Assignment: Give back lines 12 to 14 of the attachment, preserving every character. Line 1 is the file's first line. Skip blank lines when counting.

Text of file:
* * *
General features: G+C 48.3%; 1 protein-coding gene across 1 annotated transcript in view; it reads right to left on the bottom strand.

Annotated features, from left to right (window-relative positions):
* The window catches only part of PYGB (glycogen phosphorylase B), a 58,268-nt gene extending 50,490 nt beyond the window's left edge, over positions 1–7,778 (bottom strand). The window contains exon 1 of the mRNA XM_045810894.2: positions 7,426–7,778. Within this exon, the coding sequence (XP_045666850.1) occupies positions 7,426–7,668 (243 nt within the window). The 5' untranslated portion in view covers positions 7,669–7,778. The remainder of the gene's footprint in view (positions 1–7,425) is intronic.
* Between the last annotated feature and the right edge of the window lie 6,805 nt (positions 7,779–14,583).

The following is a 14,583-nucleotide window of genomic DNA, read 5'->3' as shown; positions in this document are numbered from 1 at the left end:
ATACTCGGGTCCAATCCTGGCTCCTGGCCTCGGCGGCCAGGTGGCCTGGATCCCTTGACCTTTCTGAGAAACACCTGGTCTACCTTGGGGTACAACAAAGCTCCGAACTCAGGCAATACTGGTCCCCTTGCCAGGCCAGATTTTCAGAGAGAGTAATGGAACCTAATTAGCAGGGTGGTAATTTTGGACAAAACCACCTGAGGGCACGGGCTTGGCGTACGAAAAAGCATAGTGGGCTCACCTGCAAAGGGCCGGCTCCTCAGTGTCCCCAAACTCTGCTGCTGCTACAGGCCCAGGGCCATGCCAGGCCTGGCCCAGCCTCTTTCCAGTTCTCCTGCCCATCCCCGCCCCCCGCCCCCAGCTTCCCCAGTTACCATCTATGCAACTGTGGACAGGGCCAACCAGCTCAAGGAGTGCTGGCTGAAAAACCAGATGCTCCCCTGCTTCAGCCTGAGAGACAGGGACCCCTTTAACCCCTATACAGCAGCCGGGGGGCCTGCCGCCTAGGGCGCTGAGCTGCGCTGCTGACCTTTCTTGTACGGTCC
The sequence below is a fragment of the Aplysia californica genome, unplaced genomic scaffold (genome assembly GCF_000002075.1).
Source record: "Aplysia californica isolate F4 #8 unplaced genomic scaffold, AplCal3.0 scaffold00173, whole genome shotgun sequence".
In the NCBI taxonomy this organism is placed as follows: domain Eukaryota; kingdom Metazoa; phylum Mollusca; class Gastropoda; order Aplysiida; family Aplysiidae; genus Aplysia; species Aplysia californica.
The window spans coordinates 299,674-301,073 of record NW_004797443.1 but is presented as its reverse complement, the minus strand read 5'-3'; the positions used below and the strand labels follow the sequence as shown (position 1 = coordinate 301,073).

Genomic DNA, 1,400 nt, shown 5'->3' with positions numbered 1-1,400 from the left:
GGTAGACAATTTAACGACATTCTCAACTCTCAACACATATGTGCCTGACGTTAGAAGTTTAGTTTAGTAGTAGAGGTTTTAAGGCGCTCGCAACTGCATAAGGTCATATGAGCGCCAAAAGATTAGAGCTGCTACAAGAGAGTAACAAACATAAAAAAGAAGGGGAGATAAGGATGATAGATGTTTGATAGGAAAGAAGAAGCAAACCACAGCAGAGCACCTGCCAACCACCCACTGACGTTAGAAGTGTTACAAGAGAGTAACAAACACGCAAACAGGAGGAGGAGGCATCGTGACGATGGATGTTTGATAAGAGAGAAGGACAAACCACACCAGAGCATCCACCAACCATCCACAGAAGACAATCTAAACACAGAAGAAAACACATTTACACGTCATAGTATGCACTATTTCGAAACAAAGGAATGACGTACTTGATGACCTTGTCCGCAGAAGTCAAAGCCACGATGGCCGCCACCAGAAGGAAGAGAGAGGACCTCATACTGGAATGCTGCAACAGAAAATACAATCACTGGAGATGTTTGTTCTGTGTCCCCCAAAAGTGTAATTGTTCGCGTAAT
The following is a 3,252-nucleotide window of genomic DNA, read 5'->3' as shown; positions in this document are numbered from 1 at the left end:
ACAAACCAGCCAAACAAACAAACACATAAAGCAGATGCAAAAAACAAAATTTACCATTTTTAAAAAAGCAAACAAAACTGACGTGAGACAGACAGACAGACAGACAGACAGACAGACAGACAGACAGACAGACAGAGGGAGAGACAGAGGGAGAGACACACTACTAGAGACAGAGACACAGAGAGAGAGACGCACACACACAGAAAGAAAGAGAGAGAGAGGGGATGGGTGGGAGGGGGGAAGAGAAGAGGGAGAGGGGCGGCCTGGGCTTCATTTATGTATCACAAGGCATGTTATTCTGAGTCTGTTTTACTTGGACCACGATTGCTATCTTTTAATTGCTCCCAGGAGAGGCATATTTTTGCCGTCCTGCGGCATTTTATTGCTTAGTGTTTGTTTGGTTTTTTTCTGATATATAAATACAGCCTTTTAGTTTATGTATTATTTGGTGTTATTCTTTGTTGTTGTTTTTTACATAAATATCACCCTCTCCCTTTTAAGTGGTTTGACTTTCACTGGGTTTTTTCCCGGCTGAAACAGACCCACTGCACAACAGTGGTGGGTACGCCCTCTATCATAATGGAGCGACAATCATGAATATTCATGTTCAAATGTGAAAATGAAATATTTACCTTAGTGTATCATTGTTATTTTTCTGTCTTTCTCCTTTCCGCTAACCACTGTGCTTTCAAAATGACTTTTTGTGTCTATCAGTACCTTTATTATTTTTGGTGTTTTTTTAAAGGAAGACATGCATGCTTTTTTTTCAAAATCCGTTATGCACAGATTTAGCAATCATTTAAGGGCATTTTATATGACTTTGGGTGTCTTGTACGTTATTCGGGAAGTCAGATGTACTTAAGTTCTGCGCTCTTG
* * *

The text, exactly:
GGTAGACAATTTAACGACATTCTCAACTCTCAACACATATGTGCCTGACGTTAGAAGTTTAGTTTAGTAGTAGAGGTTTTAAGGCGCTCGCAACTGCATAAGGTCATATGAGCGCCAAAAGATTAGAGCTGCTACAAGAGAGTAACAAACATAAAAAAGAAGGGGAGATAAGGATGATAGATGTTTGATAGGAAAGAAGAAGCAAACCACAGCAGAGCACCTGCCAACCACCCACTGACGTTAGAAGTGTTACAAGAGAGTAACAAACACGCAAACAGGAGGAGGAGGCATCGTGACGATGGATGTTTGATAAGAGAGAAGGACAAACCACACCAGAGCATCCACCAACCATCCACAGAAGACAATCTAAACACAGAAGAAAACACATTTACACGTCATAGTATGCACTATTTCGAAACAAAGGAATGACGTACTTGATGACCTTGTCCGCAGAAGTCAAAGCCACGATGGCCGCCACCAGAAGGAAGAGAGAGGACCTCATACTGGAATGCTGCAACAGAAAATACAATCACTGGAGATGTTTGTTCTGTGTCCCCCAAAAGTGTAATTGTTCGCGTAAT
The following is a 3,252-nucleotide window of genomic DNA, read 5'->3' as shown; positions in this document are numbered from 1 at the left end:
ACAAACCAGCCAAACAAACAAACACATAAAGCAGATGCAAAAAACAAAATTTACCATTTTTAAAAAAGCAAACAAAACTGACGTGAGACAGACAGACAGACAGACAGACAGACAGACAGACAGACAGACAGACAGAGGGAGAGACAGAGGGAGAGACACACTACTAGAGACAGAGACACAGAGAGAGAGACGCACACACACAGAAAGAAAGAGAGAGAGAGGGGATGGGTGGGAGGGGGGAAGAGAAGAGGGAGAGGGGCGGCCTGGGCTTCATTTATGTATCACAAGGCATGTTATTCTGAGTCTGTTTTACTTGGACCACGATTGCTATCTTTTAATTGCTCCCAGGAGAGGCATATTTTTGCCGTCCTGCGGCATTTTATTGCTTAGTGTTTGTTTGGTTTTTTTCTGATATATAAATACAGCCTTTTAGTTTATGTATTATTTGGTGTTATTCTTTGTTGTTGTTTTTTACATAAATATCACCCTCTCCCTTTTAAGTGGTTTGACTTTCACTGGGTTTTTTCCCGGCTGAAACAGACCCACTGCACAACAGTGGTGGGTACGCCCTCTATCATAATGGAGCGACAATCATGAATATTCATGTTCAAATGTGAAAATGAAATATTTACCTTAGTGTATCATTGTTATTTTTCTGTCTTTCTCCTTTCCGCTAACCACTGTGCTTTCAAAATGACTTTTTGTGTCTATCAGTACCTTTATTATTTTTGGTGTTTTTTTAAAGGAAGACATGCATGCTTTTTTTTCAAAATCCGTTATGCACAGATTTAGCAATCATTTAAGGGCATTTTATATGACTTTGGGTGTCTTGTACGTTATTCGGGAAGTCAGATGTACTTAAGTTCTGCGCTCTTG